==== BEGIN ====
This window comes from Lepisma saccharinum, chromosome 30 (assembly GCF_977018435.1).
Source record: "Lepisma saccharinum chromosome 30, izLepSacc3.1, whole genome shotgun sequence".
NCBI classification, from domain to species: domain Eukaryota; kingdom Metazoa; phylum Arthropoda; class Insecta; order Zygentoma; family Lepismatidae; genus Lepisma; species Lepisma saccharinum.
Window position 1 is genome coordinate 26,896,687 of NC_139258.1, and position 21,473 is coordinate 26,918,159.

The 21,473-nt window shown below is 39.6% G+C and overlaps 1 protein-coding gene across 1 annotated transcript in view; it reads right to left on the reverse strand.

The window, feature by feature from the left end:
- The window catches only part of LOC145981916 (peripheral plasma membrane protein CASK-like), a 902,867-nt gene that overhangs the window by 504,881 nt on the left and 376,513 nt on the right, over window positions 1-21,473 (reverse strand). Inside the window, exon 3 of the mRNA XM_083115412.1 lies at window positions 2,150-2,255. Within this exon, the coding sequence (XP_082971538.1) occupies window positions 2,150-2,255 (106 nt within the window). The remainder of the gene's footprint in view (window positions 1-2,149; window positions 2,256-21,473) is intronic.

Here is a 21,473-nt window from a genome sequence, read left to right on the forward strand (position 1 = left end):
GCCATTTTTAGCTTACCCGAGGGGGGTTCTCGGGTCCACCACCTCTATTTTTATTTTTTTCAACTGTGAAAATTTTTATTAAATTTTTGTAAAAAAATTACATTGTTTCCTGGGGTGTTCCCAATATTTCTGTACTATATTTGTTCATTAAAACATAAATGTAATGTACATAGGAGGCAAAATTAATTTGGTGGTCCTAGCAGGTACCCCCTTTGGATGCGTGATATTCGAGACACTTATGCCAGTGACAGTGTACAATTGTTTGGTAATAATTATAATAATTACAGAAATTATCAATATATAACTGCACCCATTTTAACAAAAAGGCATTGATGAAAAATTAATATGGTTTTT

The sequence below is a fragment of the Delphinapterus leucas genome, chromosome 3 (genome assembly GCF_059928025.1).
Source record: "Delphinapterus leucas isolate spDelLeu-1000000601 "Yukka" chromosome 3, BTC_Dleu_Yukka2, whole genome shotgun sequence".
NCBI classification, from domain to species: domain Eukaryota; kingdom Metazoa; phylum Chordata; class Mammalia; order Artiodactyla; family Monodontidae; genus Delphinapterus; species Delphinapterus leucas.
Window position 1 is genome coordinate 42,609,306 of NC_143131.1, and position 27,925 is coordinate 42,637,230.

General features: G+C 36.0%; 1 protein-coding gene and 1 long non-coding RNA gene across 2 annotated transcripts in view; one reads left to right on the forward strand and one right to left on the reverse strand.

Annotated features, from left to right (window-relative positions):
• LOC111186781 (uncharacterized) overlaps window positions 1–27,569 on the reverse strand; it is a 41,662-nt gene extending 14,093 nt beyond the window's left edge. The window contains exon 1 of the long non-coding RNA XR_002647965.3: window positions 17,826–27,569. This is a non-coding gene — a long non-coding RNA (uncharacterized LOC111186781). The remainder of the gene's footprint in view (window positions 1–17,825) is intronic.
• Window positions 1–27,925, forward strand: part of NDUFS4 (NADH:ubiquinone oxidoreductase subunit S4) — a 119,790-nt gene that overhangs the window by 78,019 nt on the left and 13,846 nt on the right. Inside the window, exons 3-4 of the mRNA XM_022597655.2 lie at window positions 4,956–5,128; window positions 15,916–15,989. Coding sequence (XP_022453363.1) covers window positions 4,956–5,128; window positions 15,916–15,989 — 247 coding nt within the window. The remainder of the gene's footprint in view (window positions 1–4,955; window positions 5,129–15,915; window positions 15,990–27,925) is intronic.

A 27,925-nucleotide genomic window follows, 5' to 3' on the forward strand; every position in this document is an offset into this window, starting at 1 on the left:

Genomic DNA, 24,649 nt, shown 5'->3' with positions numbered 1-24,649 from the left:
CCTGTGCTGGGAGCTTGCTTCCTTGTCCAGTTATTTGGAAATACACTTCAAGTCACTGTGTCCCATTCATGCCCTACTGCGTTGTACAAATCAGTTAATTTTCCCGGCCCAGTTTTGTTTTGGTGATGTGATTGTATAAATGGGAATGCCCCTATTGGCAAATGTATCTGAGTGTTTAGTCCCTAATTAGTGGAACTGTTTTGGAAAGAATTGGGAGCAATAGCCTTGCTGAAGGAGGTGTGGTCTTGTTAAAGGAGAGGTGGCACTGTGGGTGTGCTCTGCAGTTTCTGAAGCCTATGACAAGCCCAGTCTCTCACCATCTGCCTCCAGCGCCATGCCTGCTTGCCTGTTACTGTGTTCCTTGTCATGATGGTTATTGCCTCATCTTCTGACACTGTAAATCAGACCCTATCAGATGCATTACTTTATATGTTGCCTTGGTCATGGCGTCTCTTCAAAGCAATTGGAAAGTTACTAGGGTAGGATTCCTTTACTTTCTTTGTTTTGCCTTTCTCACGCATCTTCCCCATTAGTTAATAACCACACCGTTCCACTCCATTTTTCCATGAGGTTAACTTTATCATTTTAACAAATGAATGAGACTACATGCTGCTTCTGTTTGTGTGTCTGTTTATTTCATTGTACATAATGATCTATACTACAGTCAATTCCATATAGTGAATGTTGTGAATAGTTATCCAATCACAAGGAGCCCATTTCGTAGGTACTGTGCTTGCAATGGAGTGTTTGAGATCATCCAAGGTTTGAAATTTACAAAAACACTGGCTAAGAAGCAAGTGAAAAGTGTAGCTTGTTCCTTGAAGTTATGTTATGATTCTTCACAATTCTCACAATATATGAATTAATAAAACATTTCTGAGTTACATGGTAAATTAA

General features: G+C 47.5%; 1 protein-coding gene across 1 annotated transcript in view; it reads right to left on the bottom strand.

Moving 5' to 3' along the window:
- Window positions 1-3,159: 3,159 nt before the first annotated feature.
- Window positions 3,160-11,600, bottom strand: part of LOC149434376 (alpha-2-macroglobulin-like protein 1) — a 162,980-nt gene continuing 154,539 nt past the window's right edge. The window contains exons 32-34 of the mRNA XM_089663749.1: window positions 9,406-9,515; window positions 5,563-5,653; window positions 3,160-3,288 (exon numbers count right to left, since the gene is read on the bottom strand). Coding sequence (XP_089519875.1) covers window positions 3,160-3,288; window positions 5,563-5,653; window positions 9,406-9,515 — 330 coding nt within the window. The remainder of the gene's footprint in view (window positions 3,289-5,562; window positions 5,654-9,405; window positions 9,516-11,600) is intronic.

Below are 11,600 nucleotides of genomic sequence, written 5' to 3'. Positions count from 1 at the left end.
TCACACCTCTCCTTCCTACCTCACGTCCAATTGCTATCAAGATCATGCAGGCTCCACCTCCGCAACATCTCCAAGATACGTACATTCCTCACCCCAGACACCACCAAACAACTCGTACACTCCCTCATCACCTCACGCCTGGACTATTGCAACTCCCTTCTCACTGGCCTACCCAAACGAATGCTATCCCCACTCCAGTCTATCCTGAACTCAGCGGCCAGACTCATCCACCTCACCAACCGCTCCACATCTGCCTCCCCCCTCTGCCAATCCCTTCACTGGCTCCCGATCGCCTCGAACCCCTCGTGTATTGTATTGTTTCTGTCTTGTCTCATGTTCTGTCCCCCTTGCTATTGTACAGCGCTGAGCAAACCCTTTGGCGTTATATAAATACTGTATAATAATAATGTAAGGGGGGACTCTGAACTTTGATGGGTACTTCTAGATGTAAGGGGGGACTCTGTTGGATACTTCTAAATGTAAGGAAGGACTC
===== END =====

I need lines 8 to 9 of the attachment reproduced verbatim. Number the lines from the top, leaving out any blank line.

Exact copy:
Here is a 21,473-nt window from a genome sequence, read left to right on the forward strand (position 1 = left end):
GCCATTTTTAGCTTACCCGAGGGGGGTTCTCGGGTCCACCACCTCTATTTTTATTTTTTTCAACTGTGAAAATTTTTATTAAATTTTTGTAAAAAAATTACATTGTTTCCTGGGGTGTTCCCAATATTTCTGTACTATATTTGTTCATTAAAACATAAATGTAATGTACATAGGAGGCAAAATTAATTTGGTGGTCCTAGCAGGTACCCCCTTTGGATGCGTGATATTCGAGACACTTATGCCAGTGACAGTGTACAATTGTTTGGTAATAATTATAATAATTACAGAAATTATCAATATATAACTGCACCCATTTTAACAAAAAGGCATTGATGAAAAATTAATATGGTTTTT